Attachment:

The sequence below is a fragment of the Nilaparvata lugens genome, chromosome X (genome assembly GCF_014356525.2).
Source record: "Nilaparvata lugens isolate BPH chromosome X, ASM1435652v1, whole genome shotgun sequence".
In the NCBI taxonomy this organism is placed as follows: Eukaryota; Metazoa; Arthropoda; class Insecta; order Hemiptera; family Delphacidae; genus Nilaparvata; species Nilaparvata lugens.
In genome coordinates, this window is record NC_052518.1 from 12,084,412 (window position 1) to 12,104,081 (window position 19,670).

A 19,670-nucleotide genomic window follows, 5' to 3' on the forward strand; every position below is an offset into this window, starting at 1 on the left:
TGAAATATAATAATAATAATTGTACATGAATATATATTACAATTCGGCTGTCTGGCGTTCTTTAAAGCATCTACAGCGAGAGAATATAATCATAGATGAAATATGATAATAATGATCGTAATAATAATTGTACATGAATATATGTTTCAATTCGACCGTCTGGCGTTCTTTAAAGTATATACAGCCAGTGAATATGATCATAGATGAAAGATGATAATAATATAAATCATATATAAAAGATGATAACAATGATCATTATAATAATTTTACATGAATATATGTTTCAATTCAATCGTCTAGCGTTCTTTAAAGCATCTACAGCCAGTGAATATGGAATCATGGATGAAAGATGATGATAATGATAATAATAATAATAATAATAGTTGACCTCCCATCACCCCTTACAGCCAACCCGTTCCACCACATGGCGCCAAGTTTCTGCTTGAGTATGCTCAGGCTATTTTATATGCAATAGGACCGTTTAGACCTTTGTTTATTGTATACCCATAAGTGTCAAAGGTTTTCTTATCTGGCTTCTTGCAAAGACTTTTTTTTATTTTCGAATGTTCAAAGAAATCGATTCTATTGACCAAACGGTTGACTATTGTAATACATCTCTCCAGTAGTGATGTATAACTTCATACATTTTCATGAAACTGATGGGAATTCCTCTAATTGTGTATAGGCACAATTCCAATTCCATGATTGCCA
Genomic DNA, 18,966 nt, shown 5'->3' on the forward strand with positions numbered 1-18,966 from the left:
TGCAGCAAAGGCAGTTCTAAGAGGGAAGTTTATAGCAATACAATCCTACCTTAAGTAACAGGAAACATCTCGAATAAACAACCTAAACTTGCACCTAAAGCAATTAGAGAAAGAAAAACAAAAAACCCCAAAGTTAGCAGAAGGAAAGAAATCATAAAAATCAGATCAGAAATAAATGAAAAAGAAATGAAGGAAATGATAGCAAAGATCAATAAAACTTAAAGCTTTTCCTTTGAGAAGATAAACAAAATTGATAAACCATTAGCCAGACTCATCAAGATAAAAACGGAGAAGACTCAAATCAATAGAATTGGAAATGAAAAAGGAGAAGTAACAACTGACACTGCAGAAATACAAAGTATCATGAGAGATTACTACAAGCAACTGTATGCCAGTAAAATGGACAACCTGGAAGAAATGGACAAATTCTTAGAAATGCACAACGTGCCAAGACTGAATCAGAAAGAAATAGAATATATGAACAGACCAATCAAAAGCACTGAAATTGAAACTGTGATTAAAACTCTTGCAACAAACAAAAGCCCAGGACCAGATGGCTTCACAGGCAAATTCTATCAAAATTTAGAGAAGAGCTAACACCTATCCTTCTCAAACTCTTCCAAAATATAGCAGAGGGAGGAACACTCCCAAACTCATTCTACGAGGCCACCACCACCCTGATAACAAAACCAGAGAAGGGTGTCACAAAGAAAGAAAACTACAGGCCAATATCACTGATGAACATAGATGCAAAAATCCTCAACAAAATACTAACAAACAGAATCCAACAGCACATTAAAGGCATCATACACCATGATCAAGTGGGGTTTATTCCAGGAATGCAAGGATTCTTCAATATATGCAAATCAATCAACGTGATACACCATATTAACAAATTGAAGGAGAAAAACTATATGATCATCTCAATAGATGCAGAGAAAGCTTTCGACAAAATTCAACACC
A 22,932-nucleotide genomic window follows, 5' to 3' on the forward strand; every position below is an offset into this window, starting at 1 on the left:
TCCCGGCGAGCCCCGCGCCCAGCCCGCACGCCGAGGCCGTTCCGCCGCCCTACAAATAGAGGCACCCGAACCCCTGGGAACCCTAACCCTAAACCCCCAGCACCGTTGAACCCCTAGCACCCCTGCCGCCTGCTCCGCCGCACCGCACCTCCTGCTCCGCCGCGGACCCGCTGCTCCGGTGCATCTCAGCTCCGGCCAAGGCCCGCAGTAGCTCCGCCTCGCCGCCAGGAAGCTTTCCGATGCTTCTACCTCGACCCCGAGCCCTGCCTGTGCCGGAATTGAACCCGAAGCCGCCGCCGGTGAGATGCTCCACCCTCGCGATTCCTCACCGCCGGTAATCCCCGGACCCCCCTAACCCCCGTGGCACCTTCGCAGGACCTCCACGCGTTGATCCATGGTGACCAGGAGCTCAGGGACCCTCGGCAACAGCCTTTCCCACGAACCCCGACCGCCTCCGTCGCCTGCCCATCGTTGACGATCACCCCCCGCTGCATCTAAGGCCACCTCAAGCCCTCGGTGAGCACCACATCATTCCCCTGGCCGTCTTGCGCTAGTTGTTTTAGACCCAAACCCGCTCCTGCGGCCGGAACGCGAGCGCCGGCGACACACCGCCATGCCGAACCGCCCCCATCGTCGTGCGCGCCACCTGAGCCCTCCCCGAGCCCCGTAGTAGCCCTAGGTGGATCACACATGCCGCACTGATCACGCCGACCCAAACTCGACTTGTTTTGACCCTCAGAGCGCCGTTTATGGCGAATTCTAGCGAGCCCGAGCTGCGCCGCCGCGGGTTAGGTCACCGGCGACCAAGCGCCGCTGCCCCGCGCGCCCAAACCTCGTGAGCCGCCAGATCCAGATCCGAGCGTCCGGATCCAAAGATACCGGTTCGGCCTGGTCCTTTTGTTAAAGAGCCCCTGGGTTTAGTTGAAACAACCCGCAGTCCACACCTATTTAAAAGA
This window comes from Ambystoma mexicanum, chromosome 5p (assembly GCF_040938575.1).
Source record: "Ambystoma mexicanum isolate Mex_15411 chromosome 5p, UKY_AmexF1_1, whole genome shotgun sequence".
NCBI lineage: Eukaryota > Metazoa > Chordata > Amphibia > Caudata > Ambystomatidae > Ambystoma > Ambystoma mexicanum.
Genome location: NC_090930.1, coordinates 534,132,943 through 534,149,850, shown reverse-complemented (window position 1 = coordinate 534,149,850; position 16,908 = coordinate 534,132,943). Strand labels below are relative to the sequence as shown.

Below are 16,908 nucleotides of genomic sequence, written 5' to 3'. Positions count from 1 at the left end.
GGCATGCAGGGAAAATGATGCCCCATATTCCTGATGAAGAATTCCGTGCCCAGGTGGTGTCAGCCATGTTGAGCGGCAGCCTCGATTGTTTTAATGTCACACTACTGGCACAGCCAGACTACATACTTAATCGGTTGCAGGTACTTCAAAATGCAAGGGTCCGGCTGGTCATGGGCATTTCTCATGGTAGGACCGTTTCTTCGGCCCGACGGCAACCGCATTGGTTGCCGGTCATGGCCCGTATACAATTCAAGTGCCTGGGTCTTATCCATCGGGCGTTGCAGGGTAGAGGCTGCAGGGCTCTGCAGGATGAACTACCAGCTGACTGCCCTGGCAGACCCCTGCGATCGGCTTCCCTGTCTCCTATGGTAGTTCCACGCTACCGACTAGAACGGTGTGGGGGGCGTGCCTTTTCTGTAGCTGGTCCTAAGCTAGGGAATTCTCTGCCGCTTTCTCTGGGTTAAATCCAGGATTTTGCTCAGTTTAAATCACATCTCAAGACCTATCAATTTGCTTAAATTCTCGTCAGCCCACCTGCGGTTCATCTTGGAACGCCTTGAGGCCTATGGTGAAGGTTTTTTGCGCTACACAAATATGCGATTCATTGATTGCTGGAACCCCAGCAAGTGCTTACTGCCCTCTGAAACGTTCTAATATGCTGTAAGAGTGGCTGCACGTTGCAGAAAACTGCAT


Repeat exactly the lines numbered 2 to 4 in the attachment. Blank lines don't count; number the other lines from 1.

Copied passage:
Source record: "Nilaparvata lugens isolate BPH chromosome X, ASM1435652v1, whole genome shotgun sequence".
In the NCBI taxonomy this organism is placed as follows: Eukaryota; Metazoa; Arthropoda; class Insecta; order Hemiptera; family Delphacidae; genus Nilaparvata; species Nilaparvata lugens.
In genome coordinates, this window is record NC_052518.1 from 12,084,412 (window position 1) to 12,104,081 (window position 19,670).